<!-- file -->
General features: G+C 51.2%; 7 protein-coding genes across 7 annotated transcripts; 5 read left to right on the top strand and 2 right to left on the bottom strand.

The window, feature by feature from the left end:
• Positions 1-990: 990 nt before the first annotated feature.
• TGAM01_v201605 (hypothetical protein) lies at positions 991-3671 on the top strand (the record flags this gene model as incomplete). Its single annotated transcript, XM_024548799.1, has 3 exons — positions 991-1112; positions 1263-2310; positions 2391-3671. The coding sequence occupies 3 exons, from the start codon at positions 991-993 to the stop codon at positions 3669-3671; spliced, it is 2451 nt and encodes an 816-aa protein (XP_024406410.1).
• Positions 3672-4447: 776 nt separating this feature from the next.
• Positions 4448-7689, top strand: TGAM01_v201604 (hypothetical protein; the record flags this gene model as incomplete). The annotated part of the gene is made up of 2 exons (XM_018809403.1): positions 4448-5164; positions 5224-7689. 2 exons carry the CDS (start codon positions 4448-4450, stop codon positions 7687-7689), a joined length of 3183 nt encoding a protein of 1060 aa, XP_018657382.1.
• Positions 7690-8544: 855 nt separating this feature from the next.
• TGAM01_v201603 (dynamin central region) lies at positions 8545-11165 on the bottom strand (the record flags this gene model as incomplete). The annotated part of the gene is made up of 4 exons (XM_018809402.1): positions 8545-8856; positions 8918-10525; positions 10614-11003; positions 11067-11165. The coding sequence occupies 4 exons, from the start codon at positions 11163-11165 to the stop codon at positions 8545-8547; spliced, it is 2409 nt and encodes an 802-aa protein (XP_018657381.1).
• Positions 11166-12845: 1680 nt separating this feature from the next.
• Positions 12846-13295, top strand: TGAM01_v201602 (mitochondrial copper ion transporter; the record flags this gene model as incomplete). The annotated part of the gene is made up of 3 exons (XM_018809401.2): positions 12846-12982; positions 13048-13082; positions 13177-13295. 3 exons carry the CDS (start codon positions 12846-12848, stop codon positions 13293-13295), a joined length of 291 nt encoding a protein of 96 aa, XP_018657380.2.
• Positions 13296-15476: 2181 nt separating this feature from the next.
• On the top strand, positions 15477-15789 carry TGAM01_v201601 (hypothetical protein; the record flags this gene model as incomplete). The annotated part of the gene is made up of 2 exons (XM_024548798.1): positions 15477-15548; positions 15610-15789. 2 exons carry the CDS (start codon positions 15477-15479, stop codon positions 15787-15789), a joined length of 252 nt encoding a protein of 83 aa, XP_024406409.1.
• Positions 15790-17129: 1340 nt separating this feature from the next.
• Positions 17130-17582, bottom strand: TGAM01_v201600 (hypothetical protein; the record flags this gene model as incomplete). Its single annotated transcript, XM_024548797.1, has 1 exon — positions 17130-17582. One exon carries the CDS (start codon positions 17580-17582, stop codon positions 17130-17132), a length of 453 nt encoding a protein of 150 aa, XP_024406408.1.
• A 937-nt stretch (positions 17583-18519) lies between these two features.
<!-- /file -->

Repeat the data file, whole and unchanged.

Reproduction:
General features: G+C 51.2%; 7 protein-coding genes across 7 annotated transcripts; 5 read left to right on the top strand and 2 right to left on the bottom strand.

The window, feature by feature from the left end:
• Positions 1-990: 990 nt before the first annotated feature.
• TGAM01_v201605 (hypothetical protein) lies at positions 991-3671 on the top strand (the record flags this gene model as incomplete). Its single annotated transcript, XM_024548799.1, has 3 exons — positions 991-1112; positions 1263-2310; positions 2391-3671. The coding sequence occupies 3 exons, from the start codon at positions 991-993 to the stop codon at positions 3669-3671; spliced, it is 2451 nt and encodes an 816-aa protein (XP_024406410.1).
• Positions 3672-4447: 776 nt separating this feature from the next.
• Positions 4448-7689, top strand: TGAM01_v201604 (hypothetical protein; the record flags this gene model as incomplete). The annotated part of the gene is made up of 2 exons (XM_018809403.1): positions 4448-5164; positions 5224-7689. 2 exons carry the CDS (start codon positions 4448-4450, stop codon positions 7687-7689), a joined length of 3183 nt encoding a protein of 1060 aa, XP_018657382.1.
• Positions 7690-8544: 855 nt separating this feature from the next.
• TGAM01_v201603 (dynamin central region) lies at positions 8545-11165 on the bottom strand (the record flags this gene model as incomplete). The annotated part of the gene is made up of 4 exons (XM_018809402.1): positions 8545-8856; positions 8918-10525; positions 10614-11003; positions 11067-11165. The coding sequence occupies 4 exons, from the start codon at positions 11163-11165 to the stop codon at positions 8545-8547; spliced, it is 2409 nt and encodes an 802-aa protein (XP_018657381.1).
• Positions 11166-12845: 1680 nt separating this feature from the next.
• Positions 12846-13295, top strand: TGAM01_v201602 (mitochondrial copper ion transporter; the record flags this gene model as incomplete). The annotated part of the gene is made up of 3 exons (XM_018809401.2): positions 12846-12982; positions 13048-13082; positions 13177-13295. 3 exons carry the CDS (start codon positions 12846-12848, stop codon positions 13293-13295), a joined length of 291 nt encoding a protein of 96 aa, XP_018657380.2.
• Positions 13296-15476: 2181 nt separating this feature from the next.
• On the top strand, positions 15477-15789 carry TGAM01_v201601 (hypothetical protein; the record flags this gene model as incomplete). The annotated part of the gene is made up of 2 exons (XM_024548798.1): positions 15477-15548; positions 15610-15789. 2 exons carry the CDS (start codon positions 15477-15479, stop codon positions 15787-15789), a joined length of 252 nt encoding a protein of 83 aa, XP_024406409.1.
• Positions 15790-17129: 1340 nt separating this feature from the next.
• Positions 17130-17582, bottom strand: TGAM01_v201600 (hypothetical protein; the record flags this gene model as incomplete). Its single annotated transcript, XM_024548797.1, has 1 exon — positions 17130-17582. One exon carries the CDS (start codon positions 17580-17582, stop codon positions 17130-17132), a length of 453 nt encoding a protein of 150 aa, XP_024406408.1.
• A 937-nt stretch (positions 17583-18519) lies between these two features.